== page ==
Effect of Trace Mineral Amount and Source on Aspects of Immune Function in Dairy Cows
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Previous studies have shown a relationship between trace mineral supplementation and improved immune function. In this experiment, 48 multiparous Holstein cows were utilized to determine if trace mineral supplementation of inorganic or chelated organic sources at National Research Council or higher commercial levels would exhibit improved immune function after vaccination with a mastitis vaccine (J-5) and during a LPS challenge. Cows were fed a diet formulated to meet or exceed NRC (2001) requirements for all nutrients except the trace minerals of interest: Zn, Cu, and Mn. Cows were then assigned to four treatments containing organic or inorganic trace mineral sources at commercial or NRC levels. At the end of week two of treatment, cows were administered a J-5 vaccine and blood samples were collected to measure level of IgG production. At the end of week six of treatment cows were subjected to an intramammary LPS challenge. Heart rate and rectal temperature were measured and blood samples were drawn throughout the eight-hour challenge at thirty-minute intervals and again at 24 and 48 hours post challenge. Plasma IgG levels from samples collected on a weekly basis were highest for cows supplemented trace minerals in an organic form regardless of amount. Heart rate and rectal temperatures following LPS challenge did not vary between treatments. Overall, results imply that supplementation of trace minerals in chelated organic form improves immune function and may be an effective tool in enhancing cattle health. However, further study is warranted to determine the optimal level of trace mineral supplementation.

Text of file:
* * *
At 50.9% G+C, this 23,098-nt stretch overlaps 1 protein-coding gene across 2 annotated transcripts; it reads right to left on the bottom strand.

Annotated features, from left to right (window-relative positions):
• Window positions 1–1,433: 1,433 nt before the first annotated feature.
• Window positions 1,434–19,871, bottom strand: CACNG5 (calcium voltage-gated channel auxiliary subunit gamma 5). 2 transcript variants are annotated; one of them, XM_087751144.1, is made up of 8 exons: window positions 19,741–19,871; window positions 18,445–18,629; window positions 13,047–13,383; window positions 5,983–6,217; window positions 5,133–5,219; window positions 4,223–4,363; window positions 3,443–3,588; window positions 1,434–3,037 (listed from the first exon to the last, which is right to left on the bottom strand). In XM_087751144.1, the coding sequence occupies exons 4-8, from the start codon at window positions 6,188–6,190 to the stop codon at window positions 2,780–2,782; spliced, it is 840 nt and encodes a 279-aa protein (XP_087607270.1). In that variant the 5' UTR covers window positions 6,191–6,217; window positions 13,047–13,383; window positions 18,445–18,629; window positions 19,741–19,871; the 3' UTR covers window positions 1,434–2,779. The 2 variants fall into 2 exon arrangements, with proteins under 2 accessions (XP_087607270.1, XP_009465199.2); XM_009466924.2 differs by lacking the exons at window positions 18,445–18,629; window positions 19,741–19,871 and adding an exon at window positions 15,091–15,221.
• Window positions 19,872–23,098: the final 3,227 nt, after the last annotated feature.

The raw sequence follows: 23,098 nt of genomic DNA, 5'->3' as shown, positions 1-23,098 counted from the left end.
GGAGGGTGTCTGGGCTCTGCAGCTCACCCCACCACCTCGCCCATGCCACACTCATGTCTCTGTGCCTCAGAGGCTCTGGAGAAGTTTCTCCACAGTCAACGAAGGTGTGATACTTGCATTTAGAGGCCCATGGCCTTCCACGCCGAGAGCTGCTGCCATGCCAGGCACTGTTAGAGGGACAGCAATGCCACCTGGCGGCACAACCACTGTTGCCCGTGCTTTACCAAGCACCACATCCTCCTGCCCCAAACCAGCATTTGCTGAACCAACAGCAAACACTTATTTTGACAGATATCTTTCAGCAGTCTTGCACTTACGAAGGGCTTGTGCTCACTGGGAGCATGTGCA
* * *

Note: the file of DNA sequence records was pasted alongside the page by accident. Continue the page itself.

dissertation or thesis